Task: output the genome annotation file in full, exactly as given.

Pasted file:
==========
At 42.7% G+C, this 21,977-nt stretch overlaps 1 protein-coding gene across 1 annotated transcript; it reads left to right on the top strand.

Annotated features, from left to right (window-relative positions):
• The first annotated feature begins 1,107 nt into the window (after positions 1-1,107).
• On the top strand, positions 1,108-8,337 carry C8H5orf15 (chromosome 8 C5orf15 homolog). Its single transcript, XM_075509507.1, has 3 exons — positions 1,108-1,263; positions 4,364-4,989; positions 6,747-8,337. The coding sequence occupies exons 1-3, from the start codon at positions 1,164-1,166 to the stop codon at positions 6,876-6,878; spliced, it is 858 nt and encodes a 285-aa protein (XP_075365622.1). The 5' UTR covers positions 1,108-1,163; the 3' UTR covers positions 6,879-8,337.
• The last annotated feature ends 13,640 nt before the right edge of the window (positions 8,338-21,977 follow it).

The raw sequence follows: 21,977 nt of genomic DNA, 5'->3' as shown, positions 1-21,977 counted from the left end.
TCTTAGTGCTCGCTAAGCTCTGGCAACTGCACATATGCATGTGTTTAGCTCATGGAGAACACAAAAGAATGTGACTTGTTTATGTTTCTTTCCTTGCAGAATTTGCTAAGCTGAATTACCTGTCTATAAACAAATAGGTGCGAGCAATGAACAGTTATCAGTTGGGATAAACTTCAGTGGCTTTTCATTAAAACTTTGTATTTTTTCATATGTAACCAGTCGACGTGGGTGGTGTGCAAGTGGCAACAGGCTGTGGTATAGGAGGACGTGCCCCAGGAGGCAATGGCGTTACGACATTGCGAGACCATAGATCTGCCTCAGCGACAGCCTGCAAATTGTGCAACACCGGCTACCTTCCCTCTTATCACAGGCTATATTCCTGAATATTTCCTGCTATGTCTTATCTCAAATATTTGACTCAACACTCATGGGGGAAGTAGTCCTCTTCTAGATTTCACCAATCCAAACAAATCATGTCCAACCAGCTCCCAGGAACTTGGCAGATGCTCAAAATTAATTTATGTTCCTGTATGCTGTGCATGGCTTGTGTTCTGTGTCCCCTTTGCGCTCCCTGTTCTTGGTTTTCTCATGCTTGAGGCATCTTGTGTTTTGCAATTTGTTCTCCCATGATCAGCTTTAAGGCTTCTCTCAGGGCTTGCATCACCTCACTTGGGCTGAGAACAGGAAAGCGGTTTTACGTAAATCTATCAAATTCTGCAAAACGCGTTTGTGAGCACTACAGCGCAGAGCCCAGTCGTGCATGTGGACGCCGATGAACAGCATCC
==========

At 42.7% G+C, this 21,977-nt stretch overlaps 1 protein-coding gene across 1 annotated transcript; it reads left to right on the top strand.

Annotated features, from left to right (window-relative positions):
• The first annotated feature begins 1,107 nt into the window (after positions 1-1,107).
• On the top strand, positions 1,108-8,337 carry C8H5orf15 (chromosome 8 C5orf15 homolog). Its single transcript, XM_075509507.1, has 3 exons — positions 1,108-1,263; positions 4,364-4,989; positions 6,747-8,337. The coding sequence occupies exons 1-3, from the start codon at positions 1,164-1,166 to the stop codon at positions 6,876-6,878; spliced, it is 858 nt and encodes a 285-aa protein (XP_075365622.1). The 5' UTR covers positions 1,108-1,163; the 3' UTR covers positions 6,879-8,337.
• The last annotated feature ends 13,640 nt before the right edge of the window (positions 8,338-21,977 follow it).

The raw sequence follows: 21,977 nt of genomic DNA, 5'->3' as shown, positions 1-21,977 counted from the left end.
TCTTAGTGCTCGCTAAGCTCTGGCAACTGCACATATGCATGTGTTTAGCTCATGGAGAACACAAAAGAATGTGACTTGTTTATGTTTCTTTCCTTGCAGAATTTGCTAAGCTGAATTACCTGTCTATAAACAAATAGGTGCGAGCAATGAACAGTTATCAGTTGGGATAAACTTCAGTGGCTTTTCATTAAAACTTTGTATTTTTTCATATGTAACCAGTCGACGTGGGTGGTGTGCAAGTGGCAACAGGCTGTGGTATAGGAGGACGTGCCCCAGGAGGCAATGGCGTTACGACATTGCGAGACCATAGATCTGCCTCAGCGACAGCCTGCAAATTGTGCAACACCGGCTACCTTCCCTCTTATCACAGGCTATATTCCTGAATATTTCCTGCTATGTCTTATCTCAAATATTTGACTCAACACTCATGGGGGAAGTAGTCCTCTTCTAGATTTCACCAATCCAAACAAATCATGTCCAACCAGCTCCCAGGAACTTGGCAGATGCTCAAAATTAATTTATGTTCCTGTATGCTGTGCATGGCTTGTGTTCTGTGTCCCCTTTGCGCTCCCTGTTCTTGGTTTTCTCATGCTTGAGGCATCTTGTGTTTTGCAATTTGTTCTCCCATGATCAGCTTTAAGGCTTCTCTCAGGGCTTGCATCACCTCACTTGGGCTGAGAACAGGAAAGCGGTTTTACGTAAATCTATCAAATTCTGCAAAACGCGTTTGTGAGCACTACAGCGCAGAGCCCAGTCGTGCATGTGGACGCCGATGAACAGCATCC